What if you could know exactly where the fish on your plate came from, through an app on your smartphone? What if you could instantaneously send money to an Ecuadorian farmer for protecting trees on her land?
The ability to transfer and track items of value instantaneously is remarkable, but it faces steep hurdles to scale up: hacking, local corruption, and a patchwork of policies and technological platforms.
Now, however, a promising breakthrough could potentially revolutionize conservation in the process.
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The technology is called “blockchain” — a digital ledger of transactions that can record virtually everything of value while ensuring these transactions are incorruptible and completely transparent. Recently, a group of technologists, venture capitalists, academics and philanthropists gathered at the Blockchain 2017 Summit to devise ways to use the new technology as a solution to multiple social and environmental problems.
Blockchain can seem daunting — and even at times magical. During the summit, it felt like I was witnessing the genius of the early days of the internet as tech experts discussed file transfer protocols and distributed networks. In fact, the technology of blockchain has been compared to the creation of the internet for the extraordinary impact it could have on how we transfer things of value to each other.
So, how would we actually use blockchain in conservation? A few ideas emerged at the summit.
First: Use blockchain to trace high-value commodities. When you purchase coffee or products made with palm oil, for example, you rely on certification to tell you whether or not the product is sustainably sourced. Increasingly, consumers want to know more: Where exactly did their seafood come from? Is the certificate on that product trustworthy? Blockchain would help answer those questions by tracking each stage of a commodity from its original source to the product you buy in the store. Blockchain is being used in this way by UK non-profit Provenance in a pilot program aimed at improving tuna traceability in Indonesia, an issue that has gained global attention as countries joined together to launch the Tuna Traceability Initiative at the U.N. World Ocean Conference earlier this year.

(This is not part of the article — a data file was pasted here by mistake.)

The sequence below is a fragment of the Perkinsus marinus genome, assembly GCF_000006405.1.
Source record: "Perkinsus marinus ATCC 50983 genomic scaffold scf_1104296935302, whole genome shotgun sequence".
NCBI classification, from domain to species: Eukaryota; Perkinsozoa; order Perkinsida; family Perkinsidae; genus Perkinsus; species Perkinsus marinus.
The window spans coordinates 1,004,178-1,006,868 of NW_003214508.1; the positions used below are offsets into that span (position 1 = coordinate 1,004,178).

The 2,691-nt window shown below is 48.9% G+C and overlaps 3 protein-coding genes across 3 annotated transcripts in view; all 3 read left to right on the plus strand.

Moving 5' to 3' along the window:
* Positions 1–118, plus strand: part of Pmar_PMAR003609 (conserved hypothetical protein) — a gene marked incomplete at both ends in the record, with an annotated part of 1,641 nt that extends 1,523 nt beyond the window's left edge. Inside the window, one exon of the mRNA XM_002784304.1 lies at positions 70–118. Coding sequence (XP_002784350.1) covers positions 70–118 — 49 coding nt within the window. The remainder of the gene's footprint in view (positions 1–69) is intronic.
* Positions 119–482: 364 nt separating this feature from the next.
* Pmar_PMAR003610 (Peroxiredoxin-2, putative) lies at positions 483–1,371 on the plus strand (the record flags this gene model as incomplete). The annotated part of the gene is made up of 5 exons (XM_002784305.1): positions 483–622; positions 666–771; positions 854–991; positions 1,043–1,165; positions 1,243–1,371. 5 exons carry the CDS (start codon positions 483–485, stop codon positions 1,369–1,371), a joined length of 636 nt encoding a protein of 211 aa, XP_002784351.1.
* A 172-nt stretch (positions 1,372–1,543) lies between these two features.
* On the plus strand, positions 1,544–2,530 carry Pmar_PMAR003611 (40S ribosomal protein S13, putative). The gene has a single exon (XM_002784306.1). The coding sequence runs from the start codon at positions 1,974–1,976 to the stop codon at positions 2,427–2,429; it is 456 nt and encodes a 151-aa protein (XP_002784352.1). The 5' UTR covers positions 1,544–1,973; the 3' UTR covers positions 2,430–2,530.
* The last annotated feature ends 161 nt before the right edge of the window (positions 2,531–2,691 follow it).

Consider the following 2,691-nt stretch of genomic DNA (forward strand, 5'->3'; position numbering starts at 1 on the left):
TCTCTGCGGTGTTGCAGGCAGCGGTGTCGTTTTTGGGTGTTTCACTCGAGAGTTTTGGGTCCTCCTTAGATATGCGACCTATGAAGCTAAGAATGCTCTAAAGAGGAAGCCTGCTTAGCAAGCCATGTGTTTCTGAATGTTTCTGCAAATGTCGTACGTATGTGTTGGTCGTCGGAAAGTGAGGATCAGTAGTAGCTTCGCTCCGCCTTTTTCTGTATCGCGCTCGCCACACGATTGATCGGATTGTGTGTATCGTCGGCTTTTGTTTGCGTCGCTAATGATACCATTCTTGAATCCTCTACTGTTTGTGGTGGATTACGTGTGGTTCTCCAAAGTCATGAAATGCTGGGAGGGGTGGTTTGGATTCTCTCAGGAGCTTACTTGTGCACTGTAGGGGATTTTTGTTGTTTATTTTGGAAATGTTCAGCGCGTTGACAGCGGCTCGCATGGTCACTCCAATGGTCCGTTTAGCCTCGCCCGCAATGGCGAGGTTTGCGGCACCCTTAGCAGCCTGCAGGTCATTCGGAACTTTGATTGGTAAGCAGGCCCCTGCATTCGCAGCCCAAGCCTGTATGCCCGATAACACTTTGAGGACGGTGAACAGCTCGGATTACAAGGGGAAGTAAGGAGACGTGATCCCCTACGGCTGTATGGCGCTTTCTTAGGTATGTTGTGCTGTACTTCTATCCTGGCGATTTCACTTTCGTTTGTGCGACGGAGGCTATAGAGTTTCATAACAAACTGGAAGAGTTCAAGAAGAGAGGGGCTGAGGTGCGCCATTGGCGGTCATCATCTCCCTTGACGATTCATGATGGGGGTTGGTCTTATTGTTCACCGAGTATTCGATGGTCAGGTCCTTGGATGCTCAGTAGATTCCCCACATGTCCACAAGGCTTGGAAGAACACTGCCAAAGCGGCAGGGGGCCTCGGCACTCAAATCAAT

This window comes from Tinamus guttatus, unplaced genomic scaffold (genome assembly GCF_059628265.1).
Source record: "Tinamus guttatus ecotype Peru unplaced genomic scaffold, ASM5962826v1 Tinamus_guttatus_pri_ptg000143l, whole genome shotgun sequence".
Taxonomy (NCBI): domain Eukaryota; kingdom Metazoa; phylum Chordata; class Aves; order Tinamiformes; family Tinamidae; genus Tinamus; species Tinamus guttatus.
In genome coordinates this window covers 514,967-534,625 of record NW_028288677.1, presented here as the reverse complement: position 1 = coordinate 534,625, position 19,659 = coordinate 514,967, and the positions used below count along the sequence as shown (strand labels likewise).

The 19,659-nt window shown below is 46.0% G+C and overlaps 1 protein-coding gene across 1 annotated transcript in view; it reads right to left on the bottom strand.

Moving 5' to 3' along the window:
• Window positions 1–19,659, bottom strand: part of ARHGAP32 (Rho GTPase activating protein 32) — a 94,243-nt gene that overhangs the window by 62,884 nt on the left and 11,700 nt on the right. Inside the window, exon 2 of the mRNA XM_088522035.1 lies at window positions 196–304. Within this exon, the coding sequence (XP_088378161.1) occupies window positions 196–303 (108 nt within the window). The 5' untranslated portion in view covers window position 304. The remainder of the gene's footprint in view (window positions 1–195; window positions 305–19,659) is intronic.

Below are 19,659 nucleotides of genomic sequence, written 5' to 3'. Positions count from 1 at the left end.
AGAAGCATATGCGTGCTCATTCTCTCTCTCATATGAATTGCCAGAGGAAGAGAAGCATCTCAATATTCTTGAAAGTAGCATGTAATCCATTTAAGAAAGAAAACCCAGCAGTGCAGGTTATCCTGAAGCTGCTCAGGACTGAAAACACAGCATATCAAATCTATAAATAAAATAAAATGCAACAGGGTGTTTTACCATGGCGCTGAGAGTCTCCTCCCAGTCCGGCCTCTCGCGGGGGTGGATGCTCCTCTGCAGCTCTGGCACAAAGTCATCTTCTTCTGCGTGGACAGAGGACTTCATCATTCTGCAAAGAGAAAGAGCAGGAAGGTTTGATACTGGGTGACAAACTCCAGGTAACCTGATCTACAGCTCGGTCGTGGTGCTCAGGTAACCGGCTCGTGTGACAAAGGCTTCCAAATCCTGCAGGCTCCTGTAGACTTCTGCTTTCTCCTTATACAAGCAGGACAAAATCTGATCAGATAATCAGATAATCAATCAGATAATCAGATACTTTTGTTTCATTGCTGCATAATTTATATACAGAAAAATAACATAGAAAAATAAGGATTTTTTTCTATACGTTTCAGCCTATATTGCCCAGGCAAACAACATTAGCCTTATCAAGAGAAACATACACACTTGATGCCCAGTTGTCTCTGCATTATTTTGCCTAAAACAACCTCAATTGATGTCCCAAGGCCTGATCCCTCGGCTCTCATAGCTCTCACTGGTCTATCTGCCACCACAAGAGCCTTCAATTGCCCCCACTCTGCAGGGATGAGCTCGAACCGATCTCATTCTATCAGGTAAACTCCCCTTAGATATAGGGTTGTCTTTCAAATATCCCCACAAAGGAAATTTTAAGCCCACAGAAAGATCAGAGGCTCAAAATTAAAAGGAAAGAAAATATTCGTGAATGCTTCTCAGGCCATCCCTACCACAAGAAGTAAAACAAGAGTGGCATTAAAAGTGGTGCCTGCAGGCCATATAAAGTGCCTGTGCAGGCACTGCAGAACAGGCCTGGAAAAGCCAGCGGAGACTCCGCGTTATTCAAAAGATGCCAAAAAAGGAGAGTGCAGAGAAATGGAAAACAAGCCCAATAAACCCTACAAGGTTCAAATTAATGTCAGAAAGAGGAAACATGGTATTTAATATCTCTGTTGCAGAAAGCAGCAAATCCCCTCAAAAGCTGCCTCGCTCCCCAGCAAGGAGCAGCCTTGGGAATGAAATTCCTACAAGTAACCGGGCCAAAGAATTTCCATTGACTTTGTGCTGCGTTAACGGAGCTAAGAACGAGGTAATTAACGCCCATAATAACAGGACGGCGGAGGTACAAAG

Second: Use blockchain to increase the scale and efficiency of conservation payments. Through Conservation International’s (CI) Conservation Stewards Program, countries are working with rural communities to provide incentives in the form of small cash payments in exchange for conserving nature. A key challenge these types of programs, such as Socio Bosque in Ecuador, is the need for quick verification of the conservation contract, and getting the cash to rural communities in a timely and efficient manner. For example, community members in rural Ecuador may spend more money on transportation costs to get to the bank to collect their conservation payment than the value of the payment itself. Blockchain could help by providing efficient contract verification (“smart contracts”) and securing mobile payments that would send instant receipts.
Technology isn’t the silver bullet for conservation challenges, and CI recognizes this. While blockchain solutions to conservation challenges are very much in their infancy, the possibilities are boundless, and we are only limited by our imagination.
Jennifer Morris is the president of Conservation International.
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